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The Oliphaunt of Jandelay

Lord Gadigan's page

Goblin Squad Member. Pathfinder Adventure Path, Campaign Setting, Companion, Modules, Roleplaying Game Subscriber. Pathfinder Society Member. 459 posts. No reviews. No lists. 1 wishlist. 1 Pathfinder Society character.


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Dark Archive

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Have you considered running a Synthesist? Good casting (not 9 levels, but still good) plus good melee.

Dark Archive

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Levels and classes are indeed shown.

Ungarato is the strongest.

Xin-Undoros and Seldeg Bhedus clock in tied for second with 17 levels each and no Mythic stuff.

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Lictor Shokneir, of the Hellknight Order of the Crux, Ruler of Citadel Gheisteno
Xin-Undoros, Warpriest of Lissala, Guardian of the Emerald Chambers
Gallus Galonnica, Former Chelish Opera Singer
Holgona, Dwarven Graveknight Lurking Beneath the Capital of Belkzin
Nahljari Halkiri, Native to the Island that became Jalmeray, Fought against the Arclords in Life
Riderless Wraith, Horse Graveknight, Former Steed to the Harcatha Line in Irrisen
Sebastius Wright, Gray Gardener Who Got Turned On and Thrown to the Mob
Seldeg Bhedus, Former Knight of Ozem, Now Servant to Arazni and Geb

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Thematics and flavorful abilities are the main reason. Compared to Clerics and their Domains, I find the Oracle's Revelations much more interesting and evocative, and I like the options offered by the range of mysteries. I want to cloak myself in starlight, summon the cold of the void, see patterns in the stars, channel death's energies into life, write prophecies in moonlight while I slumber, erase people from the fabric of time, rewind time to gain a second chance of performing my actions, enter a trance to gain flashes of knowledge, etc.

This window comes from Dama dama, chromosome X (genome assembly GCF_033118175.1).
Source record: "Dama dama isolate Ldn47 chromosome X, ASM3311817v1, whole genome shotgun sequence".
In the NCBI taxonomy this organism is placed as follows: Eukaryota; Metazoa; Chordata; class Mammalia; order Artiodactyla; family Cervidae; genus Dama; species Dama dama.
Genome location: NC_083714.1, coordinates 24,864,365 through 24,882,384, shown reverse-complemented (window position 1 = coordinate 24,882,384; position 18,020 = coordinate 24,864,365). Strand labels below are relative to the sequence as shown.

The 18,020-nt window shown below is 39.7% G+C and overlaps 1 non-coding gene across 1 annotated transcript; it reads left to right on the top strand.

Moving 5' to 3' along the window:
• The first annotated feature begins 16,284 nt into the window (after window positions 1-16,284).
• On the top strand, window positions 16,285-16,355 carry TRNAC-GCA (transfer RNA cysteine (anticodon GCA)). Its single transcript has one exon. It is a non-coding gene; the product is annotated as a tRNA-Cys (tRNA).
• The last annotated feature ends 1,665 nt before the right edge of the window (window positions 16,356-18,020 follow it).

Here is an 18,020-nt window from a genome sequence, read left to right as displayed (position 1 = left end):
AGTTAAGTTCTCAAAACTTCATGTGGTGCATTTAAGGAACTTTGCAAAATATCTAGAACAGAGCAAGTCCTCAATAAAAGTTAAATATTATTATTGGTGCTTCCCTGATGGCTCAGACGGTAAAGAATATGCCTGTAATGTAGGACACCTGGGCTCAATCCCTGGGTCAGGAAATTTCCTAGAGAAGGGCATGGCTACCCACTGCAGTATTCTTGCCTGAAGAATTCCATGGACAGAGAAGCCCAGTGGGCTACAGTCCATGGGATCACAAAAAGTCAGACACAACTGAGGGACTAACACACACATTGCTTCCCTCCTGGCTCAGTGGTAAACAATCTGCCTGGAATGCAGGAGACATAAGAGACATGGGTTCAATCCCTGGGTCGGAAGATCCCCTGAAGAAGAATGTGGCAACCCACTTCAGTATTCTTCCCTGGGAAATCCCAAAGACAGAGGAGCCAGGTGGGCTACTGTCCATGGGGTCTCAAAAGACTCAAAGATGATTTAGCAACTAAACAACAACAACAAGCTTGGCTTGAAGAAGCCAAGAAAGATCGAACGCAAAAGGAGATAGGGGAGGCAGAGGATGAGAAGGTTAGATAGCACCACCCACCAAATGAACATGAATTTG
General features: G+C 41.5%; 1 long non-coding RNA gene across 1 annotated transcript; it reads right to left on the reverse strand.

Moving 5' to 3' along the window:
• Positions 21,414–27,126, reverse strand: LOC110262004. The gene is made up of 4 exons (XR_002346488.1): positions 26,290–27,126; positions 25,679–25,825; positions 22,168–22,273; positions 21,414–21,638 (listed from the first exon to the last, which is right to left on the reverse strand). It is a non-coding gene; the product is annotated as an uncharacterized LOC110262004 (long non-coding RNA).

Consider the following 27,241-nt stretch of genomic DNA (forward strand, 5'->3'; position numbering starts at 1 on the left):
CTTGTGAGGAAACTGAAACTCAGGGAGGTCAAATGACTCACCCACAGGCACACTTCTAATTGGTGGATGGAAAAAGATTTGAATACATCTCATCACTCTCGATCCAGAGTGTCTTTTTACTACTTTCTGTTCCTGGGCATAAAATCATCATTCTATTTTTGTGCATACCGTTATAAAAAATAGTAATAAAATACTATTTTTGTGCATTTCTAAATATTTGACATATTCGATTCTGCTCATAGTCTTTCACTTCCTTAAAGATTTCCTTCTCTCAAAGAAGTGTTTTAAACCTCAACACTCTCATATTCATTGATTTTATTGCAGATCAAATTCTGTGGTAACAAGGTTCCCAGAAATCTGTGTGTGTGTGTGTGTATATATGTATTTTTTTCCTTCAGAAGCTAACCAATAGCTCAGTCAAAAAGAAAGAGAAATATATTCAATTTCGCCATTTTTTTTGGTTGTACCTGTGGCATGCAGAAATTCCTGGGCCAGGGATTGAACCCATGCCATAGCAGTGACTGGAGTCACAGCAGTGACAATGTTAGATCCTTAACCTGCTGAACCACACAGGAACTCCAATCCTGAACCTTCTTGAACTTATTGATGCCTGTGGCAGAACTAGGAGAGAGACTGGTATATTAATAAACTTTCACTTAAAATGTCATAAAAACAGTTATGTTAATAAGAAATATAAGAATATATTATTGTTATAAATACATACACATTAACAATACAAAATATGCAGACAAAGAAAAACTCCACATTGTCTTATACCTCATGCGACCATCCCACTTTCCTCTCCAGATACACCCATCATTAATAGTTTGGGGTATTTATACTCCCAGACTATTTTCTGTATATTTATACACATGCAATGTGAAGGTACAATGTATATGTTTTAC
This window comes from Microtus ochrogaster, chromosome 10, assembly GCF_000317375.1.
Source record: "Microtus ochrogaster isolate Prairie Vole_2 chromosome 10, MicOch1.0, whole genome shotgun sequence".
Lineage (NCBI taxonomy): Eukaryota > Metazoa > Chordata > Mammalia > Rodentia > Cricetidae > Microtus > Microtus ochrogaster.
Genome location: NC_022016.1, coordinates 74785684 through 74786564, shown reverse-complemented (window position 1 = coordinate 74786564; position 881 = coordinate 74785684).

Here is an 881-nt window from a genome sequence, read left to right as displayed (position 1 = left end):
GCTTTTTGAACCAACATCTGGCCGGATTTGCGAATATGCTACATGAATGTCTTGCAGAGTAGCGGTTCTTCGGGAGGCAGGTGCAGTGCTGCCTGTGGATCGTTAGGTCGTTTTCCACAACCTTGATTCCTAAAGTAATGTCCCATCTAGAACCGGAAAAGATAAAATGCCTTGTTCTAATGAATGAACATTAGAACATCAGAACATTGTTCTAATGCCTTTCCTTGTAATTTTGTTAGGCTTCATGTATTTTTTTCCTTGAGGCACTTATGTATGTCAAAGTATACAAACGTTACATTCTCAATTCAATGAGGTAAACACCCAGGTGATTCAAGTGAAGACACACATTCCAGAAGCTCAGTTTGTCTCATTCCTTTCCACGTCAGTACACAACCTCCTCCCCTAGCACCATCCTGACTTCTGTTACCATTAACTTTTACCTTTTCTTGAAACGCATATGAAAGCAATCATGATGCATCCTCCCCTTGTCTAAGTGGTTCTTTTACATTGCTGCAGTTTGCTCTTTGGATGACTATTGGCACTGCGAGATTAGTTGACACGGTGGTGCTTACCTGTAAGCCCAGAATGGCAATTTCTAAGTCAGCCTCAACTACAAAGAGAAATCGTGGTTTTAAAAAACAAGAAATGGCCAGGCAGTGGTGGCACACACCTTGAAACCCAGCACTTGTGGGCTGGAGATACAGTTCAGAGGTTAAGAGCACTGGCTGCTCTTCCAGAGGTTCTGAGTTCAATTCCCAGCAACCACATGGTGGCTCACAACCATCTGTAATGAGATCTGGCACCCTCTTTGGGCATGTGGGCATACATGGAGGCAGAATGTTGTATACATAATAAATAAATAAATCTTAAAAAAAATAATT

There's also a lot of good, strong builds with it. Even if it doesn't have the spell selection range of a Cleric, it's still a full-caster, and it's still powerful enough to fit with pretty much any party as long as I don't make a completely wonky build.

Dark Archive

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I second Riddleport (featured in the first two parts of Second Darkness, but not heavily impacted by its higher-level later parts). The place is made for thieves/gangs and has lots of interesting stuff in and around it.

If you're looking for a bigger city, Absalom also works (and has its own sourcebook). It's got room for plenty of guilds and lots of intrigue, and its the place the god of thievery/murder/poison ascended.

If you're looking for exotic and weird, there's also Kaer Maga (which also has its own sourcebook), which is filled with non-humans, odd and shady groups, and plenty of ruins.

Those three are probably the best bets for it, imo.

Daggermark gets my a fourth quasi-sub-vote in that it'd be a cool place to run that sort of game, but it lacks a published map so far as I remember.

Dark Archive

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Aha, didn't realize that on Goparlis. Thank you all for the added info!

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Runelord Info!

Graveknight Article:
A new Runelord gets mentioned in the Graveknight article! Goparlis was the Runelord of Gluttony before Zutha; he wasn't a Graveknight, but he's involved in the backstory of one.